About the time of the First World War further species were discovered by plant hunters in China: F. giraldian (found in Gansu, 1910) and F. ovata (collected from seed in Korea by E.H. "Chinese" Wilson) have been particularly useful as seed parents in 20th-century American crosses.
Cultivation and uses
The hybrids Forsythia × intermedia (F. suspensa × F. viridissima) and Forsythia × ×variabilis (F. ovata × F. suspensa) have been produced in cultivation. Forsythia intermedia is a hybrid between F. suspensa and F. viridissima. Many cultivars have been selected from this cross including dwarf and compact forms.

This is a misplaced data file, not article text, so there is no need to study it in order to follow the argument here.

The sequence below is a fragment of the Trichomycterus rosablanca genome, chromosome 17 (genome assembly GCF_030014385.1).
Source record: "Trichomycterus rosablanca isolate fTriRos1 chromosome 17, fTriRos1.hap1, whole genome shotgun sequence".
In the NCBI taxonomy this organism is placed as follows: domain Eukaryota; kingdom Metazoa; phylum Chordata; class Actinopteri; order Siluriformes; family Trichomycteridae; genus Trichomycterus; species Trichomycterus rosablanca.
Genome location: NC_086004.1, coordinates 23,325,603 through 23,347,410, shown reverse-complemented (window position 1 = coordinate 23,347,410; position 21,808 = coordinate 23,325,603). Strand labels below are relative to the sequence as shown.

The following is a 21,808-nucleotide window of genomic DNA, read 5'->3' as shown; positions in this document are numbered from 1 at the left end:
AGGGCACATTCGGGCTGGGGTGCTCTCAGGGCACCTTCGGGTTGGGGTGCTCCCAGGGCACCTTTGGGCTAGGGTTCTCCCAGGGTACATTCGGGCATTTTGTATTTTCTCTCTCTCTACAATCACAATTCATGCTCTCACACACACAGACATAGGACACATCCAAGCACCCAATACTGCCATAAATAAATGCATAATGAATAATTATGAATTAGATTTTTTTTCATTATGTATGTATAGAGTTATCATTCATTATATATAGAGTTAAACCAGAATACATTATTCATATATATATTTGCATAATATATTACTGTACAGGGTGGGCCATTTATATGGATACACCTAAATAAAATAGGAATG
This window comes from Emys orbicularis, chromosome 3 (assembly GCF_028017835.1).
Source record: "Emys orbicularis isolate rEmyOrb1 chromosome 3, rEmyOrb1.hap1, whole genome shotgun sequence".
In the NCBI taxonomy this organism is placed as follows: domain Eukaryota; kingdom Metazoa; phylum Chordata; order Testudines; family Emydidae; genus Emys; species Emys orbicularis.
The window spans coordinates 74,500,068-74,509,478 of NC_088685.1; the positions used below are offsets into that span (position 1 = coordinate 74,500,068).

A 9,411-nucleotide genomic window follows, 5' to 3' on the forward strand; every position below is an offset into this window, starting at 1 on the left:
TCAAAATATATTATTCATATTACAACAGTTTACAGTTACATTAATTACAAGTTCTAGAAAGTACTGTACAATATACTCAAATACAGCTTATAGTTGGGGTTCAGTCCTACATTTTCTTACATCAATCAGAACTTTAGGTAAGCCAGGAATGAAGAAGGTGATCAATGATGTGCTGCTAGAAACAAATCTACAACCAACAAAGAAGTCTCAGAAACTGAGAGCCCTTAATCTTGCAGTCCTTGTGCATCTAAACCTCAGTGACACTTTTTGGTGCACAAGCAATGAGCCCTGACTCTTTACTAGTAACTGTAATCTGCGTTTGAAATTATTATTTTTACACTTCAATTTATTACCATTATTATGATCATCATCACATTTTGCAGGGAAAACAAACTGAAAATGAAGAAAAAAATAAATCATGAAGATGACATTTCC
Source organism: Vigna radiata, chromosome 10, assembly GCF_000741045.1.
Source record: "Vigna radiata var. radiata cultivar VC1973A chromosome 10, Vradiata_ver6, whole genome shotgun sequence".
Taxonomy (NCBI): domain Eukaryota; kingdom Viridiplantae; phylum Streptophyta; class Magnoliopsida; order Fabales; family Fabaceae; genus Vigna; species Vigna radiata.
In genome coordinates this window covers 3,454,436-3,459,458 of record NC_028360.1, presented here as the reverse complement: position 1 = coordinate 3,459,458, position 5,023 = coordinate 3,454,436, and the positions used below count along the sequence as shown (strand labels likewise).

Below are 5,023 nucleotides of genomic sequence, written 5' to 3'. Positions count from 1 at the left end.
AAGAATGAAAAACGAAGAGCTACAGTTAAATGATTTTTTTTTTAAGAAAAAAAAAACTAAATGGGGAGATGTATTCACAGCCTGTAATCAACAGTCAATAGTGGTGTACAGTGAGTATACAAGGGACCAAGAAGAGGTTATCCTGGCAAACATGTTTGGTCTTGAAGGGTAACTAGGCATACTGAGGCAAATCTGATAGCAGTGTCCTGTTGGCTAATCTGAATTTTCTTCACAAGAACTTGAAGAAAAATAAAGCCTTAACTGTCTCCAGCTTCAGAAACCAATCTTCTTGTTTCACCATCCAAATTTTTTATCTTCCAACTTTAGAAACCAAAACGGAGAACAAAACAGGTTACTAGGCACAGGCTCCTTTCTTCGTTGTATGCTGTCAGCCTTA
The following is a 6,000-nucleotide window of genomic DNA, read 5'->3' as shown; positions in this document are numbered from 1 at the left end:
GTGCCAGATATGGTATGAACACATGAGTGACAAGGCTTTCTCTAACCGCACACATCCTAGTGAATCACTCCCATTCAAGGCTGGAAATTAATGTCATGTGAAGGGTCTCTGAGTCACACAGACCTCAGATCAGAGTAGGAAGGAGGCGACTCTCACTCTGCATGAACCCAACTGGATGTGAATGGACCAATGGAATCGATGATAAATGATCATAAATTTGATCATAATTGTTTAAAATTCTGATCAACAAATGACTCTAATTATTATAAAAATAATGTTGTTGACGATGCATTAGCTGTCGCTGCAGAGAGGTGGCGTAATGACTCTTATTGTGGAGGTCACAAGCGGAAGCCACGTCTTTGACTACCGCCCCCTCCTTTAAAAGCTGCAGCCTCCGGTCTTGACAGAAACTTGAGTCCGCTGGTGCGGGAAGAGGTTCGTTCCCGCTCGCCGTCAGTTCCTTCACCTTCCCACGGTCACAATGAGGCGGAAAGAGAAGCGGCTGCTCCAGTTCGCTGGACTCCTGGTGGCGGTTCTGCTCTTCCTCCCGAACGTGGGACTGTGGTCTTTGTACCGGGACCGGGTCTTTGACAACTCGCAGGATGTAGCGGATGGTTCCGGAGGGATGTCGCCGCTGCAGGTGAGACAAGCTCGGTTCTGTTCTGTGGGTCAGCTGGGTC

Forsythias are popular early spring flowering shrubs in gardens and parks, especially during Eastertide; Forsythias are nicknamed the Easter Tree because its branches appear to be waving in praise of the resurrection of Jesus. Two are commonly cultivated for ornament, Forsythia × intermedia and Forsythia suspensa. They are both spring flowering shrubs, with yellow flowers. They are grown and prized for being tough, reliable garden plants. Forsythia × intermedia is the more commonly grown, is smaller, has an upright habit, and produces strongly coloured flowers. Forsythia suspensa is a large to very large shrub, can be grown as a weeping shrub on banks, and has paler flowers. Many named garden cultivars can also be found. Forsythia is frequently forced indoors in the early spring.